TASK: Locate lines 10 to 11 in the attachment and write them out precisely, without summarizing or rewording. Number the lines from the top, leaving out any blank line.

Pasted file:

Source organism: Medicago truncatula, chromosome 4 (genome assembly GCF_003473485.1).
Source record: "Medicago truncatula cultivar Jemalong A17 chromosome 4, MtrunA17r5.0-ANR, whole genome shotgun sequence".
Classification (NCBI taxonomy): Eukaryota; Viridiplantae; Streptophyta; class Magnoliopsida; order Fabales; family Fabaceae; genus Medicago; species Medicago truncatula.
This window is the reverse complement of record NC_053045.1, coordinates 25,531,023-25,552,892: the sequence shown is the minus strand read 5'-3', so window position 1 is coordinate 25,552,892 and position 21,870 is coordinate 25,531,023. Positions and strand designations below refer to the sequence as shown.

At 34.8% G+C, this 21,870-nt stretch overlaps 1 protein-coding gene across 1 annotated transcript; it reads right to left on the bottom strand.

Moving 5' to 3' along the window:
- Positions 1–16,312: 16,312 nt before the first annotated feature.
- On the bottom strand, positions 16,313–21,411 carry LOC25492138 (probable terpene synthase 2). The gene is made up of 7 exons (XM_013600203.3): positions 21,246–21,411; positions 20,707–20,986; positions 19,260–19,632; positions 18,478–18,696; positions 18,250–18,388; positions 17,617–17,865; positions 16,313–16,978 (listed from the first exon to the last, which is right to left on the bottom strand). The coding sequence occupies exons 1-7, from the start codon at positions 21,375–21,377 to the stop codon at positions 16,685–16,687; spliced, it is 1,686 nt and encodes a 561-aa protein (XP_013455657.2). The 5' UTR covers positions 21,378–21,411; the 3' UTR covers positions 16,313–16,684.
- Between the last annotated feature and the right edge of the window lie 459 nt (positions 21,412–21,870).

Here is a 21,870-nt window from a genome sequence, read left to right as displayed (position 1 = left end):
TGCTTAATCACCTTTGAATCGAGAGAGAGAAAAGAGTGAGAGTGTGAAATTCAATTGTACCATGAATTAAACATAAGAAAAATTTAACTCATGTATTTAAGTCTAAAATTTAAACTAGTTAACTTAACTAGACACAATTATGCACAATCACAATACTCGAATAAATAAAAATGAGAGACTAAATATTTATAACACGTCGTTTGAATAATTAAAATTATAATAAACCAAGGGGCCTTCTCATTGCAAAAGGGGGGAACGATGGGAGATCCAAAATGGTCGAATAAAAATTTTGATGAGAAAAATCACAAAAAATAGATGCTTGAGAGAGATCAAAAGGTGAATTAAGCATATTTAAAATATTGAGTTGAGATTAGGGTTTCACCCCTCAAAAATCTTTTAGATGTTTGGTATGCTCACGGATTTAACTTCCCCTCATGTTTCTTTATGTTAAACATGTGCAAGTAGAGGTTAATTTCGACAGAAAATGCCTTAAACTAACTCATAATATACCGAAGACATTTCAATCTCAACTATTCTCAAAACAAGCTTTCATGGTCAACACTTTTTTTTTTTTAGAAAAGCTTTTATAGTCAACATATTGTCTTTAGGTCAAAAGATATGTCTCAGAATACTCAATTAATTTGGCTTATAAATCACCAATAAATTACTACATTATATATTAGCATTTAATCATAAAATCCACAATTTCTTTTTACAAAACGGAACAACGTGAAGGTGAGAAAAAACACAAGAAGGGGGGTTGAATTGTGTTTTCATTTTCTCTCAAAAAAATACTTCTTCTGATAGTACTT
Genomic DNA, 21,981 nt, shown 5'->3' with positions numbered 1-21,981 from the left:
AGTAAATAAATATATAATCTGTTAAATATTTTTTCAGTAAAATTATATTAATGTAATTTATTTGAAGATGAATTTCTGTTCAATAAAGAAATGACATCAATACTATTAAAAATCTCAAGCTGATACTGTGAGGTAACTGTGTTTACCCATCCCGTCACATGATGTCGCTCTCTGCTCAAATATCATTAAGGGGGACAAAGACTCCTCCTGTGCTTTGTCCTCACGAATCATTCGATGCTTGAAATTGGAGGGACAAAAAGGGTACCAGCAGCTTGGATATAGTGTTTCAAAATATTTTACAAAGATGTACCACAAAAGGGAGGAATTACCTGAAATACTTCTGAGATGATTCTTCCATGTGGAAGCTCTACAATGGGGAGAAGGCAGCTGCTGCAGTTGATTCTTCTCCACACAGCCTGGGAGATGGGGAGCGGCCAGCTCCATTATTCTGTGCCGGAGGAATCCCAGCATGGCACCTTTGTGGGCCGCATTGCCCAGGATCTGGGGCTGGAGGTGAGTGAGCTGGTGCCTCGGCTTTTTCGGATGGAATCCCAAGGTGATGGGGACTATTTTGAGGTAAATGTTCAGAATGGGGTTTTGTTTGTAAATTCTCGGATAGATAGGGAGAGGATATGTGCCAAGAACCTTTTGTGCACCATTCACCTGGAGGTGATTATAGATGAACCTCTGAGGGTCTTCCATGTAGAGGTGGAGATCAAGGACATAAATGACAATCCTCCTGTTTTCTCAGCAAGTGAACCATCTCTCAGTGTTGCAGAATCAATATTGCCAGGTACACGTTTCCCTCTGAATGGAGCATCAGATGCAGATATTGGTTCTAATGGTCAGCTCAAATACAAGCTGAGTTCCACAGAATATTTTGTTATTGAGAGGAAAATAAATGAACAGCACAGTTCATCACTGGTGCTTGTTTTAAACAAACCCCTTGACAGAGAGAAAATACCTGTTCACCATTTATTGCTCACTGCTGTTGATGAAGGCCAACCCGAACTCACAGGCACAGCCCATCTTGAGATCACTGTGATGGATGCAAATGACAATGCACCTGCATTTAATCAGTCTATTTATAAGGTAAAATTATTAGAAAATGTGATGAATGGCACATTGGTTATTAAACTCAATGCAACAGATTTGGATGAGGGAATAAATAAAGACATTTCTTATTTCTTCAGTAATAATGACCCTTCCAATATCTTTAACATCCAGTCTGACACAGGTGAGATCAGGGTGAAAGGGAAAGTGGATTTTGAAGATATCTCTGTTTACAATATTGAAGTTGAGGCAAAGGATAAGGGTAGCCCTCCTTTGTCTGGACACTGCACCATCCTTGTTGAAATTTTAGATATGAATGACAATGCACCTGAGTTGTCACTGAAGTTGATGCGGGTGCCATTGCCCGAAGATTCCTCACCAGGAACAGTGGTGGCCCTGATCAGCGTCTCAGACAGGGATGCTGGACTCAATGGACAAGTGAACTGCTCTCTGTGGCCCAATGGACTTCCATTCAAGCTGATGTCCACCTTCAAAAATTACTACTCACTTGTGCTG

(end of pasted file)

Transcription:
Here is a 21,870-nt window from a genome sequence, read left to right as displayed (position 1 = left end):
TGCTTAATCACCTTTGAATCGAGAGAGAGAAAAGAGTGAGAGTGTGAAATTCAATTGTACCATGAATTAAACATAAGAAAAATTTAACTCATGTATTTAAGTCTAAAATTTAAACTAGTTAACTTAACTAGACACAATTATGCACAATCACAATACTCGAATAAATAAAAATGAGAGACTAAATATTTATAACACGTCGTTTGAATAATTAAAATTATAATAAACCAAGGGGCCTTCTCATTGCAAAAGGGGGGAACGATGGGAGATCCAAAATGGTCGAATAAAAATTTTGATGAGAAAAATCACAAAAAATAGATGCTTGAGAGAGATCAAAAGGTGAATTAAGCATATTTAAAATATTGAGTTGAGATTAGGGTTTCACCCCTCAAAAATCTTTTAGATGTTTGGTATGCTCACGGATTTAACTTCCCCTCATGTTTCTTTATGTTAAACATGTGCAAGTAGAGGTTAATTTCGACAGAAAATGCCTTAAACTAACTCATAATATACCGAAGACATTTCAATCTCAACTATTCTCAAAACAAGCTTTCATGGTCAACACTTTTTTTTTTTTAGAAAAGCTTTTATAGTCAACATATTGTCTTTAGGTCAAAAGATATGTCTCAGAATACTCAATTAATTTGGCTTATAAATCACCAATAAATTACTACATTATATATTAGCATTTAATCATAAAATCCACAATTTCTTTTTACAAAACGGAACAACGTGAAGGTGAGAAAAAACACAAGAAGGGGGGTTGAATTGTGTTTTCATTTTCTCTCAAAAAAATACTTCTTCTGATAGTACTT